The UK-based DJI is already listed on that country’s AIM exchange but believes a Nasdaq presence will allow it build a stronger institutional shareholder base. The company hopes to complete the listing process during Q1 2016.
DJI says it plans to steer its online and mobile platform into “other non-lottery business streams” in a bid to diversify its revenue stream. Operators like DJI and Shenzhen-based 500.com have seen earnings sharply decline following China’s suspension of online lottery sales in March, which came after an audit revealed widespread corruption among provincial lottery administration centers.
While Beijing has yet to indicate when the ‘temporary’ online suspension might end, lottery operators were encouraged by last week’s announcement that provinces could now approve lottery sales and payouts without waiting for central government approval. Shares in operators like DJI and 500.com posted their biggest gains in months following the news.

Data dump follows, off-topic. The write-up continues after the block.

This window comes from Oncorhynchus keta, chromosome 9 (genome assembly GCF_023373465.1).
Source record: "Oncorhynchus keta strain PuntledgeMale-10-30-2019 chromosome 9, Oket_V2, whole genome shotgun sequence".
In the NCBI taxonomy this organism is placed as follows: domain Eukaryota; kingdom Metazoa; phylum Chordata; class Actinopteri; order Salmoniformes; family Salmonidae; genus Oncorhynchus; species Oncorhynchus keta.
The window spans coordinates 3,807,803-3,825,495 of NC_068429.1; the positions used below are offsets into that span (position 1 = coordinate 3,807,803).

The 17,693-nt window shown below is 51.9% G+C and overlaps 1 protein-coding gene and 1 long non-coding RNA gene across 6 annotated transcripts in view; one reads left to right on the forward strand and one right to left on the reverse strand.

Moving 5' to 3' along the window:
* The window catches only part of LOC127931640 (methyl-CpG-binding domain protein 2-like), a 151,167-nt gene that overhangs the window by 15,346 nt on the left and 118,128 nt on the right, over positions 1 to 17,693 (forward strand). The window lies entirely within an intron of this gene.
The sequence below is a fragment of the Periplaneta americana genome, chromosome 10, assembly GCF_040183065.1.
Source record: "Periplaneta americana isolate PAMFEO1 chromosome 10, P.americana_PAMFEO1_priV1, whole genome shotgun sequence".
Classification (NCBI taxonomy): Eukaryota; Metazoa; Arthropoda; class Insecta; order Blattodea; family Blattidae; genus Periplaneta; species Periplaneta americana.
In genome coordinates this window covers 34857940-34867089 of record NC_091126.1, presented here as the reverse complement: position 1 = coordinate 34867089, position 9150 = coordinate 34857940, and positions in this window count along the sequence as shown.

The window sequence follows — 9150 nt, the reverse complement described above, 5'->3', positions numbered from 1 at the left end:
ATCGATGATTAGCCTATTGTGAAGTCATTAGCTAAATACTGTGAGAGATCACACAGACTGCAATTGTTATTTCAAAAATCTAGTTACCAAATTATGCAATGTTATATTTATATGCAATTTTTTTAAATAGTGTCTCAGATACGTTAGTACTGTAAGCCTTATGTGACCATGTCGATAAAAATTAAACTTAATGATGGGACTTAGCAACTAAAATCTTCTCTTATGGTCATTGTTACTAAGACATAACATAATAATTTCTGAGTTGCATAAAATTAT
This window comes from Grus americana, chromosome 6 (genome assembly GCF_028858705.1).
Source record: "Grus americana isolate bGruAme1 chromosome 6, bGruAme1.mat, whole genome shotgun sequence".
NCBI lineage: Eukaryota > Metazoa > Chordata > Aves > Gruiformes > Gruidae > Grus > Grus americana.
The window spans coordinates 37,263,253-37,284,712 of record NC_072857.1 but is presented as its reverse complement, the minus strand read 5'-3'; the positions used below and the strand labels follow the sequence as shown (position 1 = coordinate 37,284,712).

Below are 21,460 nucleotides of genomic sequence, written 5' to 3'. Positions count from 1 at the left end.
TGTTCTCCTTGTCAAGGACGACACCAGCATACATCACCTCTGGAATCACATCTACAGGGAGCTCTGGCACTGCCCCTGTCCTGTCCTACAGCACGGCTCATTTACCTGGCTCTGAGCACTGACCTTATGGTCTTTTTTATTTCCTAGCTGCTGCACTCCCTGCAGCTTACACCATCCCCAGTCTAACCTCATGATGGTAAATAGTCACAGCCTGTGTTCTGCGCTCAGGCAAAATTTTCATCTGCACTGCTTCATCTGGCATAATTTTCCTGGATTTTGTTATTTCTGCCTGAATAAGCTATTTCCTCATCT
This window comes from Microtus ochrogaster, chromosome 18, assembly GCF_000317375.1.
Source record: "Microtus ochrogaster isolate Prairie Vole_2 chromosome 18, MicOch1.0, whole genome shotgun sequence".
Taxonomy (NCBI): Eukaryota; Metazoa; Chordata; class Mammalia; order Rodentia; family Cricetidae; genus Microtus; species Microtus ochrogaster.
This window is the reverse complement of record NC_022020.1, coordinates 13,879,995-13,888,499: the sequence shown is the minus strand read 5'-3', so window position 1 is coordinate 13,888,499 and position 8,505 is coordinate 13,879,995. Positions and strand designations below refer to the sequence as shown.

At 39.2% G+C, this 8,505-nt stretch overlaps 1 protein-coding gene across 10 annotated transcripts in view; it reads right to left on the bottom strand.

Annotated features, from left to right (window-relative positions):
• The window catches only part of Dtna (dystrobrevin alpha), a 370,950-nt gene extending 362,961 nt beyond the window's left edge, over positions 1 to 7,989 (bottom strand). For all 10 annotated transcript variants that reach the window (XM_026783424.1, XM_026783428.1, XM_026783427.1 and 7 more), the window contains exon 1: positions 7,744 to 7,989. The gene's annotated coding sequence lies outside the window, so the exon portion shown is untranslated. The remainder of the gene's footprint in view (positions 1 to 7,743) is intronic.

Lottery officials on Hainan island won’t be making at least one payout after a winning player neglected to claim his RMB 2m (US $315k) jackpot in time. The sports lottery administration center on Hainan said the winning number was drawn on Aug. 11, yet the lucky winner failed to come forward during the stipulated 60-day period for claiming the prize, despite a media campaign urging players to check their tickets. The unclaimed prize will now go towards social welfare services.